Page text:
ROLES: Digital Health Specialist, Creative Lead, Video Producer
A clinical interactive web series bringing together family caregivers of someone with dementia across Ontario for a therapeutic education event led by Dr. Joel Sadavoy, MD, founder of Geriatric Psychiatry at Mount Sinai Hospital and Medical Director at The Reitman Centre/ Enhancing Care Program at Sinai Health. Discussing the challenges caregivers are facing in the COVID-19 pandemic and resources and solutions available to them. Delivered via a PHIPA compliant Zoom meeting interface.
What’s the problem? What’s the answer?
Should I use a video communications tool like Facetime or Zoom or the phone when I’m trying to connect with my family member with dementia from a distance, in the midst of contact restrictions imposed on us by the COVID-19 pandemic? This was one of the most resonant and emotionally charged questions raised by family caregivers and discussed with Dr. Sadavoy and other caregivers in attendance at our 2nd Caregiver Check-In event, held on May 14, 2020.
Working with the Medical Lead
Dr. Joel Sadavoy reflects that while caregivers don’t call themselves heroes, their vital dedication to caring for their family or friends with dementia, is the fabric of who they are. As essential as family caregivers are to the reality of ‘care at home’, their need for care themselves, is equally as vital.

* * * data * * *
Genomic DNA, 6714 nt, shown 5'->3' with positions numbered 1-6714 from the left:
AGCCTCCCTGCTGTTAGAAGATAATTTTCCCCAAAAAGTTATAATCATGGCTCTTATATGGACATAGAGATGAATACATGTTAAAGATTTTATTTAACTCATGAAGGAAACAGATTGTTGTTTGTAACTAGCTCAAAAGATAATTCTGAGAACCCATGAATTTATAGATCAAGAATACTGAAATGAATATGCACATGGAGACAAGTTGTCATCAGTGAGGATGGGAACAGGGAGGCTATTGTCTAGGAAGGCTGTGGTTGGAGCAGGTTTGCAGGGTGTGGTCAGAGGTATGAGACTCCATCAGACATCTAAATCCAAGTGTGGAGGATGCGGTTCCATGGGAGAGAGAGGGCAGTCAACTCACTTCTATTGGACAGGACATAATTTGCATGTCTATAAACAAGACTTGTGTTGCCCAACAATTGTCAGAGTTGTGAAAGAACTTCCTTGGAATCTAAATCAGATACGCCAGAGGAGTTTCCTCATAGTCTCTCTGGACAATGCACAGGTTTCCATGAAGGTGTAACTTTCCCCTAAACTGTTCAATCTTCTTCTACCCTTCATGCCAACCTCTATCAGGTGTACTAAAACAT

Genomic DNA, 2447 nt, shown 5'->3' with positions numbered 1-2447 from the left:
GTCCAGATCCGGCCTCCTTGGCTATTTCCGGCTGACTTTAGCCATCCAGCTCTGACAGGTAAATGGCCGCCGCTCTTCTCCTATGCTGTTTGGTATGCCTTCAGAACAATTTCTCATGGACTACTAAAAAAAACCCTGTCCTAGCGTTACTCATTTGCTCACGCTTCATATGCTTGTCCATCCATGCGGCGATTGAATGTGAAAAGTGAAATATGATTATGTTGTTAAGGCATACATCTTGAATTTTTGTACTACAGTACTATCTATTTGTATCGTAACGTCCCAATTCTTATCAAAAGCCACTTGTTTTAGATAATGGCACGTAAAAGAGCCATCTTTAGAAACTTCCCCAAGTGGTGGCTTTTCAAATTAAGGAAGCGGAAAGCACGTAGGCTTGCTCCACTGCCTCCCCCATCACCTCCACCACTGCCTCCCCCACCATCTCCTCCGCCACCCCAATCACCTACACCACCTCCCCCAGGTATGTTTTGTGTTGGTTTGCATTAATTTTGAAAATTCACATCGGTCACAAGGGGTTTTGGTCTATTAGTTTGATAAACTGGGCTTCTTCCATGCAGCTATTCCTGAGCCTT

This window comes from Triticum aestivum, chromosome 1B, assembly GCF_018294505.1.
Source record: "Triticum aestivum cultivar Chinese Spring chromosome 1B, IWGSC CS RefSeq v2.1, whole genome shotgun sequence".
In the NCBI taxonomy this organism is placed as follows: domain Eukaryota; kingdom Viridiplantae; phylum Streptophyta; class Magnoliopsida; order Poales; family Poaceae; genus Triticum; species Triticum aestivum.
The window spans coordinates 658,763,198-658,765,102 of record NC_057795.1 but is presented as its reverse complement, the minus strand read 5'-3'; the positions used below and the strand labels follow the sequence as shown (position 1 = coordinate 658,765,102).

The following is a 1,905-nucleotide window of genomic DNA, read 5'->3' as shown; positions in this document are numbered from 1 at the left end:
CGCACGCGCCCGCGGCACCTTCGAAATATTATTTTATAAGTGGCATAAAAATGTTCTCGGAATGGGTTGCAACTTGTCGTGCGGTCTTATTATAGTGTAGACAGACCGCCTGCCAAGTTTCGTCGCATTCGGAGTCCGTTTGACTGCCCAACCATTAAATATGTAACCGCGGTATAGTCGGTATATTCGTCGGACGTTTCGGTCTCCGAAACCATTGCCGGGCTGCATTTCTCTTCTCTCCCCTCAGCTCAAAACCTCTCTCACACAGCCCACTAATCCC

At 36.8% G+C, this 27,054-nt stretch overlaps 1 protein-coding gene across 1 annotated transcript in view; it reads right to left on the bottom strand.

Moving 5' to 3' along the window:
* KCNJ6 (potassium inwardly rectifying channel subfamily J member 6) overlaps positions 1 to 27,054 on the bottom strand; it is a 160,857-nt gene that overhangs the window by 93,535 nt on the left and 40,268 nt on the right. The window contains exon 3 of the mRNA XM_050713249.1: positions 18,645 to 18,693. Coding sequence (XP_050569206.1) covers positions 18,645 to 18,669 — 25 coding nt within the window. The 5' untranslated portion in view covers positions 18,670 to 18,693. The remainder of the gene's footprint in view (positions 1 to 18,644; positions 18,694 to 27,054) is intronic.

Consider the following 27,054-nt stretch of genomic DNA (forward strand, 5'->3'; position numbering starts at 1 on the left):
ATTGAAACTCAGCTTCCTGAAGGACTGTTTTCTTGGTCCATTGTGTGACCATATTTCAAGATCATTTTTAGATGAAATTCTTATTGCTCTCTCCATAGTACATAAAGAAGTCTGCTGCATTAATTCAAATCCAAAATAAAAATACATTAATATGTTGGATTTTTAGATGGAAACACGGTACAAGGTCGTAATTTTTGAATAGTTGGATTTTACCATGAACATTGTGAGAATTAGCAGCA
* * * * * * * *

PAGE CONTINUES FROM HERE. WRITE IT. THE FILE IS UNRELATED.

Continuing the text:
Dr. Joel Sadavoy MD, is the founder of Geriatric Psychiatry at Mount Sinai Hospital, Sinai Health, the medical director of the Enhancing Care Program for Ontario Dementia Care Parnters, and a leader and innovator in the “care of the caregiver” model. He founded the Reitman Centre for Alzheimer’s Support and Training and the ground breaking flagship CARERS program, a unique skills training and therapeutic support program for family caregivers of a person living with dementia. Founded over 10 years ago, this unique evidence-based program offers caregivers unique individualized support and training through the use of patient simulation and expert coaching methods.
This crisis of home care and unpaid family caregiver support, without which our healthcare system would collapse, has only become increasingly more noted in the midst of the COVID-19 pandemic as the massive cracks in the models of institutional care for the senior population have become more publicly visible and public policy and the awareness of the need for improved models of homecare and long-term care have surfaced across our province, our nation and in fact, world-wide.